Pregnant Women Told 'Avoid Alcohol'

Women are being advised to avoid alcohol altogether during pregnancy, following a revision in guidelines provided by the National Institute for Health and Clinical Excellence (NICE).

The new guidelines advise pregnant women and women planning to become pregnant to avoid drinking alcohol in the first three months of pregnancy, because there may be an increased risk of miscarriage.

Women who choose to drink alcohol while pregnant are now being advised to drink no more than one - two UK units once or twice a week and not to get drunk or binge-drink (drinking more than 7.5 UK units of alcohol or a single occasion), because this can harm the unborn baby.

The revised guidance is consistent with that issued by the UK Chief Medical Officers last year. However, NICE admitted that there was no new evidence to support the change.

Drinking heavily during pregnancy can cause foetal alcohol syndrome, which can lead to children developing behaviourial or learning difficulties.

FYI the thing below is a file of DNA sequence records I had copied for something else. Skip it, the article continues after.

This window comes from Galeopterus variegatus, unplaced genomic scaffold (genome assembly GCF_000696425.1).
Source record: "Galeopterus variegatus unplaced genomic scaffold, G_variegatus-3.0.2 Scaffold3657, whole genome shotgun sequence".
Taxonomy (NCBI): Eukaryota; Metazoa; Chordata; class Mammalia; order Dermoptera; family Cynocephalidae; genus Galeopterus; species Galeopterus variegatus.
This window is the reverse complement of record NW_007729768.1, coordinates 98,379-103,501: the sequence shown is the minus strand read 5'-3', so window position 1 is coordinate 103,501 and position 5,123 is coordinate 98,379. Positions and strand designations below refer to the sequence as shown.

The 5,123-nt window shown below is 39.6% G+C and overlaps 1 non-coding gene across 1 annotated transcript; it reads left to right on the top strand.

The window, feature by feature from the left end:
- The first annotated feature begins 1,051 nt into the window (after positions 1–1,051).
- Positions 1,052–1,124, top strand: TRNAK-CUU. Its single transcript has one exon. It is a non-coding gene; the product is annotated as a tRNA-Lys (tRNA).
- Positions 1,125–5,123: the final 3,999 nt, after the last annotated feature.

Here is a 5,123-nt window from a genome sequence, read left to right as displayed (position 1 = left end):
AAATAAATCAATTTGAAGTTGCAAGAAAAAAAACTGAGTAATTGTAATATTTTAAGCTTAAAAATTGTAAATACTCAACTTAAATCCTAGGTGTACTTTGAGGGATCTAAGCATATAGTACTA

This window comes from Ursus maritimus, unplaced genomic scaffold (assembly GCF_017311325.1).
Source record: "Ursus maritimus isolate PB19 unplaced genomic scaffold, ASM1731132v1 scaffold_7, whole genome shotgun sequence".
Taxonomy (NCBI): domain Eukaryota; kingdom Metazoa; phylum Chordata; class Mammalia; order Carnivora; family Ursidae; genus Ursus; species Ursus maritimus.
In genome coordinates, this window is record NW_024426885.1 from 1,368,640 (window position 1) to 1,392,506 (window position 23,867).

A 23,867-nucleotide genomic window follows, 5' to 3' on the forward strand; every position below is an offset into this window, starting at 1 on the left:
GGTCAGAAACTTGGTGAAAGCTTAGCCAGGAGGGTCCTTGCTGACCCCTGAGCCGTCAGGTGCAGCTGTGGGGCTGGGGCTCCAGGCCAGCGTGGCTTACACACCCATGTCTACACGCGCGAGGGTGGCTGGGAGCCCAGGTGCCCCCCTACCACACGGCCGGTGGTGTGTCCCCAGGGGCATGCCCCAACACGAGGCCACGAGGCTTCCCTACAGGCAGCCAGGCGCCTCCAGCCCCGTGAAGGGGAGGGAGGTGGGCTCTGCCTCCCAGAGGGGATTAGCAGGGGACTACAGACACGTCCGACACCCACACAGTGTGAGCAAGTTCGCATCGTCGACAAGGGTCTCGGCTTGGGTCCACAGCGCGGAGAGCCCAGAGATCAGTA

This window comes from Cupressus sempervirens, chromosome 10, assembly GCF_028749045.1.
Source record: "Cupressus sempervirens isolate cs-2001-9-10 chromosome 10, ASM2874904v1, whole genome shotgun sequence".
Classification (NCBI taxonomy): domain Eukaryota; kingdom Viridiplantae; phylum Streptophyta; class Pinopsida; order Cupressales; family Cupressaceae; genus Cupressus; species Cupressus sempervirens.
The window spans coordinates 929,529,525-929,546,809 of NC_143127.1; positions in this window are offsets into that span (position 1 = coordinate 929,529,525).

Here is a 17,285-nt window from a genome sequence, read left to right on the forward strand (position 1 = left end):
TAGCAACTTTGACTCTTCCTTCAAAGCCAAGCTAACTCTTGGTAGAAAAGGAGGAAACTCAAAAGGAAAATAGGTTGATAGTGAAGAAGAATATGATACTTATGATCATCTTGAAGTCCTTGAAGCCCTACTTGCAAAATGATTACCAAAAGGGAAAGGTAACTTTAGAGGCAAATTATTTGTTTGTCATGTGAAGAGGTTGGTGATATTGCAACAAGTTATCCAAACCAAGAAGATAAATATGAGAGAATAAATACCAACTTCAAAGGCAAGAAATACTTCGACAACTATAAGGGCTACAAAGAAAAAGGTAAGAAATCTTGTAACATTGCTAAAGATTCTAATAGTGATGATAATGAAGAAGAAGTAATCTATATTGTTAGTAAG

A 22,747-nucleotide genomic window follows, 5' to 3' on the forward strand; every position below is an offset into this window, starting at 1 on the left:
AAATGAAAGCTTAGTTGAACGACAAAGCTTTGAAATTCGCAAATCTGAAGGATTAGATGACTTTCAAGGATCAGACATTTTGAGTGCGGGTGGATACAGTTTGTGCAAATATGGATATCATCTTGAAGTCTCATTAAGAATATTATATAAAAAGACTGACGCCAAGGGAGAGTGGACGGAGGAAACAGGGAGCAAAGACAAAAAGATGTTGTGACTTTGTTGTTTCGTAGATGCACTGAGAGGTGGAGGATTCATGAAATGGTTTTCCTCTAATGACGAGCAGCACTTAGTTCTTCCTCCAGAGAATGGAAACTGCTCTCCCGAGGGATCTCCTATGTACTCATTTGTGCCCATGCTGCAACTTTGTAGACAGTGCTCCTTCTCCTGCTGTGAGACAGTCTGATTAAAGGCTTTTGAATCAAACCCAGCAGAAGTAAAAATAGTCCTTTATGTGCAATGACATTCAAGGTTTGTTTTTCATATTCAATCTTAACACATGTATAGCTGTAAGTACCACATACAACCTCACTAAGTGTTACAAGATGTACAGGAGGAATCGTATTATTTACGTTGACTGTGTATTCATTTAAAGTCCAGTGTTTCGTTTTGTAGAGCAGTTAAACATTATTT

Professor Sir Liam Donaldson, Chief Medical Officer, welcomed the updated guidance. He said: "It further strengthens the advice from the UK CMO's that pregnant women or women trying to conceive should avoid drinking alcohol.

"NICE's guidance highlights this is most important at the beginning of pregnancy, when there may be an increased risk of miscarriage, and again reinforces that if they do choose to drink, to protect the baby, they should not drink more than 1 to 2 units of alcohol once or twice a week and should not get drunk. Pregnant women or women trying to conceive should seek further advice from their midwives or GP."

NICE's new guidance also included a number of recommendations for pregnant women. These included stressing the importance of taking Vitamin D during pregnancy and breast-feeding to women at their booking appointment. Vitamin D can help to prevent the development of conditions such as rickets and spina bifida.

The guidance also said that screening for sickle cell diseases and thalassaemias should be offered to all women ideally by 10 weeks, while the combined test for Down's Syndrome should be offered between 11 and 13 weeks. It also recommended screening for gestational diabetes in all women.


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